Covid-19 roundup: FDA re­veals boost­er ad­comm ques­tion; Eli Lil­ly's an­ti­body cock­tail cleared for pre­ven­tion

The FDA released briefing documents this week from the agency and Pfizer each outlining their arguments for today’s Covid-19 booster shot adcomm, but one thing conspicuously missing was the question on which panel members would be voting. But late Thursday night, regulators published that question.

Adcomm members will be asked whether or not the safety and efficacy data from Pfizer/BioNTech’s original Phase III study “support approval” of a booster shot at least six months after the second dose in individuals older than 16. The question notably excludes the real-world data from Israel and other analyses that Pfizer and the Biden administration had said would be a centerpiece of their arguments for boosters.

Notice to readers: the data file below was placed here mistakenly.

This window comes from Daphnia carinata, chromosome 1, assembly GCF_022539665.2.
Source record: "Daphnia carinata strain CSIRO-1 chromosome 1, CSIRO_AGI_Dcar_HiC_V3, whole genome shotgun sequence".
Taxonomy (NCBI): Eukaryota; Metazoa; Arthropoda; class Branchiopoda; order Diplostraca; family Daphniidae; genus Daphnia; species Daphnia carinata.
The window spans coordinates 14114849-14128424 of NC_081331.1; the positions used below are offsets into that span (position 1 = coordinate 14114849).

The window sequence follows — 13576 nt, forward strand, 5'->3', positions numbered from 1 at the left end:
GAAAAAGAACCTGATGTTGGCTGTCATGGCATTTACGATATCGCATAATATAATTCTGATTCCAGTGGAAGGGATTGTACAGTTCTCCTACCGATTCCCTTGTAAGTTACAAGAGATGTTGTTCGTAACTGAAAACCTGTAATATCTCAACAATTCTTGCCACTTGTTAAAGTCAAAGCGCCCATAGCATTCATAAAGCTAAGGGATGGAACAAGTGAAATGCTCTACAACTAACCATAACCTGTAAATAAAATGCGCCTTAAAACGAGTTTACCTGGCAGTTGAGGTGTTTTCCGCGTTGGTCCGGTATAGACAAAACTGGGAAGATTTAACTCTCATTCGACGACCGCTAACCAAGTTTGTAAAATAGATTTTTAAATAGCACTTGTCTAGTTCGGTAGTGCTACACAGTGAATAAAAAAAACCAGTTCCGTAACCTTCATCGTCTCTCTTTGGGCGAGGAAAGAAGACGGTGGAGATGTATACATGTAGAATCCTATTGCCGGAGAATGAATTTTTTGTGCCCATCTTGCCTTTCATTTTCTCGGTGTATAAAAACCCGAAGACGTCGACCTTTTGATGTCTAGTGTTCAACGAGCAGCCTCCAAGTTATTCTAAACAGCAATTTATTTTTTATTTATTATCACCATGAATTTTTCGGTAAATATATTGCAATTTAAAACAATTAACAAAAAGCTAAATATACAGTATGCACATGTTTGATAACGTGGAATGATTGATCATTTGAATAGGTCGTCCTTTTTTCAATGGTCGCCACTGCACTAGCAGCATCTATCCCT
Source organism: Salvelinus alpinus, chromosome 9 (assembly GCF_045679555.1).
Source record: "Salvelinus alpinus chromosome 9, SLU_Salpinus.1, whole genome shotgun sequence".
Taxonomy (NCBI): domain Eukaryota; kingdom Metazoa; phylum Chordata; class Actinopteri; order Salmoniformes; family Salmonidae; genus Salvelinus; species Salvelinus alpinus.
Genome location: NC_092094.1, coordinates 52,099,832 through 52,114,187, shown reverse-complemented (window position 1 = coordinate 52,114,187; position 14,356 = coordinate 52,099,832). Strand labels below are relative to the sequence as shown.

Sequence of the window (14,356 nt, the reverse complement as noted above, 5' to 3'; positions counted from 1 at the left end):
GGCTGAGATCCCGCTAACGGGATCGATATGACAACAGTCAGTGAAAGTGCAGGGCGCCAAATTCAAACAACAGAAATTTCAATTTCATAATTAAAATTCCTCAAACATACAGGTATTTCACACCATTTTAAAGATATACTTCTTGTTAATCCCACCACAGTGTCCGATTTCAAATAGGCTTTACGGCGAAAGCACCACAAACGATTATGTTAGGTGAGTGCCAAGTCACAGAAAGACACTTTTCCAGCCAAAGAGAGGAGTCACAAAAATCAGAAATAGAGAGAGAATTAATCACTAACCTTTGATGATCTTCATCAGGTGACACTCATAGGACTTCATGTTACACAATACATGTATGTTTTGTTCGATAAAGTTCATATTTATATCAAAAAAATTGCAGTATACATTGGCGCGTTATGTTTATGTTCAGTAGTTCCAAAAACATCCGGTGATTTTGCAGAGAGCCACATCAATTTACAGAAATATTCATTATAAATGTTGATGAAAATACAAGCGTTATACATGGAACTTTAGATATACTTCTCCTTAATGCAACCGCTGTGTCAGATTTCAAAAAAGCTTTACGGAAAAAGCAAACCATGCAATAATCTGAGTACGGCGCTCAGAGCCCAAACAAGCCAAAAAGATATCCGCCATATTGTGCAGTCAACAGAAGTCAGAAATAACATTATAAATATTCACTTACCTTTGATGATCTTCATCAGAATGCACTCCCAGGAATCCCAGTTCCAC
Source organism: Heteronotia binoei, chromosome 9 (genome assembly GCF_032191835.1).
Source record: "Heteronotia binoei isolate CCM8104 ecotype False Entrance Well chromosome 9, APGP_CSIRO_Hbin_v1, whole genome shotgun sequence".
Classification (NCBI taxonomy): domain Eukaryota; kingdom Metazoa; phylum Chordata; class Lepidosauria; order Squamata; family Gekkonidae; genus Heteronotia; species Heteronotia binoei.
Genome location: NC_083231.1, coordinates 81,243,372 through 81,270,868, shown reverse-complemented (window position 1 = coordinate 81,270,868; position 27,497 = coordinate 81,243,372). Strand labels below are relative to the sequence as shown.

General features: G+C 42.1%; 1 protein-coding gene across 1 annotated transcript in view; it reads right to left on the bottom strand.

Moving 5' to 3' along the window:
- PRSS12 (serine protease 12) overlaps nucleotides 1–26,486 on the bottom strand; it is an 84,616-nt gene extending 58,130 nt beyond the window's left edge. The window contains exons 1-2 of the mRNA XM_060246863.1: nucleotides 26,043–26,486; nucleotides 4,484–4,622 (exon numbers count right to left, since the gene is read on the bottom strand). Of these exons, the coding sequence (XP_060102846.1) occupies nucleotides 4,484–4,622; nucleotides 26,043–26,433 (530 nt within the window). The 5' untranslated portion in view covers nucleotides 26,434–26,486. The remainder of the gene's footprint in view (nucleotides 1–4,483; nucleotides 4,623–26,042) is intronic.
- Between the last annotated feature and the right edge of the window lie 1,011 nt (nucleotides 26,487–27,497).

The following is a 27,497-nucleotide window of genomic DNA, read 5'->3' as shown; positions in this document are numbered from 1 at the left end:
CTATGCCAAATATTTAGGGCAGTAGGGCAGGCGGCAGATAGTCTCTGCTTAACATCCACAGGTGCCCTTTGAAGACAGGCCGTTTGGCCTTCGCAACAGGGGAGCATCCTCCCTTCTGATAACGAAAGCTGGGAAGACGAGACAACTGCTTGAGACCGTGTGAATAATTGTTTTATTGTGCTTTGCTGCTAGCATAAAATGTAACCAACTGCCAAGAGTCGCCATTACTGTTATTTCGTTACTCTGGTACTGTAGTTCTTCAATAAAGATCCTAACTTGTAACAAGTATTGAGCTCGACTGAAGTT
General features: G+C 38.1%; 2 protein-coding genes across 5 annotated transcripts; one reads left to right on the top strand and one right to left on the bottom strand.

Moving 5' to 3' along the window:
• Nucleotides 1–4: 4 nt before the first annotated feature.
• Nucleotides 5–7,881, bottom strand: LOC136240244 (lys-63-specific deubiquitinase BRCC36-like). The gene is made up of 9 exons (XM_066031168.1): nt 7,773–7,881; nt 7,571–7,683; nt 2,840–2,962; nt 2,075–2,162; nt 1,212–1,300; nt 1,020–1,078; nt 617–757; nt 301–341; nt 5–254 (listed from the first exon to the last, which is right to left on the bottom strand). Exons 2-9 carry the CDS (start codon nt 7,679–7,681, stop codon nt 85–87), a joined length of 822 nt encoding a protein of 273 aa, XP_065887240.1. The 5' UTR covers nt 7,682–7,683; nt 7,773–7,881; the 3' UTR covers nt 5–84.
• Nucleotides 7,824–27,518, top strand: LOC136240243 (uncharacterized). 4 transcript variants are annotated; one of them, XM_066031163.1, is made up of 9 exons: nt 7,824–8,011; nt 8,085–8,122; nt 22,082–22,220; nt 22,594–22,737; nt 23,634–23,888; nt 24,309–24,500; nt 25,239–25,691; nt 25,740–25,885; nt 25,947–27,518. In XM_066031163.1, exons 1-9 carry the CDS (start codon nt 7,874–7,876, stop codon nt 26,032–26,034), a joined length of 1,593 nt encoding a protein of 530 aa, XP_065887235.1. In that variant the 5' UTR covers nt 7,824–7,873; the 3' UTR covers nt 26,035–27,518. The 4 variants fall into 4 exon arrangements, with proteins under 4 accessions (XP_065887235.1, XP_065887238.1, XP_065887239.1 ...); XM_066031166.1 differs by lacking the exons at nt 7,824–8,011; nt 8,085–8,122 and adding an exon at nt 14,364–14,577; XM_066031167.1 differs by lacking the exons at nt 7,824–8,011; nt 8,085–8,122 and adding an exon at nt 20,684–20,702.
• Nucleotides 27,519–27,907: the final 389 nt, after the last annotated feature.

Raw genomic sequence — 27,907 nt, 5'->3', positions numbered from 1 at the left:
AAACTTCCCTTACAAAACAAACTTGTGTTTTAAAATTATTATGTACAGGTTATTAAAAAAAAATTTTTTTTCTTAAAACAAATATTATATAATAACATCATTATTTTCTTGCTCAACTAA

A Pfiz­er part­ner wel­comes ex-ADC Ther­a­peu­tics CMO Jay Fein­gold to the team; Amid tough sled­ding, Im­muno­vant choos­es Eli Lil­ly alum as CFO

→ Last week we told you about the CMO revolving door at ADC Therapeutics, as Joseph Camardo replaced the departing Jay Feingold. The next opportunity for Feingold in the CMO slot has opened up at antibody-drug conjugate and mAb developer Pyxis Oncology, which has added several new execs and scientific advisory board members in recent months, including ex-Immunovant CFO Pamela Yanchik Connealy. Before his tenure at ADC, Feingold was Daiichi Sankyo’s VP of US medical affairs and chairman of the Global Medical Affairs Oversight Committee. Within weeks in March, Pyxis struck a licensing deal with Pfizer for two of its ADCs and raked in $152 million from a Series B round.